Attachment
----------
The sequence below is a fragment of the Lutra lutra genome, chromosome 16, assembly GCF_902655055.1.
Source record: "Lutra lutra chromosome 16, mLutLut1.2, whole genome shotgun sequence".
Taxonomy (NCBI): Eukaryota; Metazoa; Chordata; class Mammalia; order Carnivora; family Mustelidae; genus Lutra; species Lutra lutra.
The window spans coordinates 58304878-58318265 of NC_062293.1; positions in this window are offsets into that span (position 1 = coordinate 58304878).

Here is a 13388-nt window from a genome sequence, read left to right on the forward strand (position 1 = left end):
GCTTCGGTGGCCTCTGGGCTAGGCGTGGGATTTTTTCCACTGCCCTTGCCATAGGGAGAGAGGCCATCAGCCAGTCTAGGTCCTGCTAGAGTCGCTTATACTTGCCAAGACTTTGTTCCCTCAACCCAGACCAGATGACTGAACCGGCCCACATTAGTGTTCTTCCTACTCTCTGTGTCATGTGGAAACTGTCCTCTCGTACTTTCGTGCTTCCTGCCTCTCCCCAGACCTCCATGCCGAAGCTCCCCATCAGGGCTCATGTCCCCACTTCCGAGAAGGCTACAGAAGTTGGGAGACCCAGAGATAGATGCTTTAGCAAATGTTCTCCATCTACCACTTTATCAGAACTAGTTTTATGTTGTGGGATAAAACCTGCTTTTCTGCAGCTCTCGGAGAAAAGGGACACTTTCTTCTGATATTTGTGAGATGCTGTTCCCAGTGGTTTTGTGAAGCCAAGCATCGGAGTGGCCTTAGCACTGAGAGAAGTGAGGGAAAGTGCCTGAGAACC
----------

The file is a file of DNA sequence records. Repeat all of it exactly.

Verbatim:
The sequence below is a fragment of the Lutra lutra genome, chromosome 16, assembly GCF_902655055.1.
Source record: "Lutra lutra chromosome 16, mLutLut1.2, whole genome shotgun sequence".
Taxonomy (NCBI): Eukaryota; Metazoa; Chordata; class Mammalia; order Carnivora; family Mustelidae; genus Lutra; species Lutra lutra.
The window spans coordinates 58304878-58318265 of NC_062293.1; positions in this window are offsets into that span (position 1 = coordinate 58304878).

Here is a 13388-nt window from a genome sequence, read left to right on the forward strand (position 1 = left end):
GCTTCGGTGGCCTCTGGGCTAGGCGTGGGATTTTTTCCACTGCCCTTGCCATAGGGAGAGAGGCCATCAGCCAGTCTAGGTCCTGCTAGAGTCGCTTATACTTGCCAAGACTTTGTTCCCTCAACCCAGACCAGATGACTGAACCGGCCCACATTAGTGTTCTTCCTACTCTCTGTGTCATGTGGAAACTGTCCTCTCGTACTTTCGTGCTTCCTGCCTCTCCCCAGACCTCCATGCCGAAGCTCCCCATCAGGGCTCATGTCCCCACTTCCGAGAAGGCTACAGAAGTTGGGAGACCCAGAGATAGATGCTTTAGCAAATGTTCTCCATCTACCACTTTATCAGAACTAGTTTTATGTTGTGGGATAAAACCTGCTTTTCTGCAGCTCTCGGAGAAAAGGGACACTTTCTTCTGATATTTGTGAGATGCTGTTCCCAGTGGTTTTGTGAAGCCAAGCATCGGAGTGGCCTTAGCACTGAGAGAAGTGAGGGAAAGTGCCTGAGAACC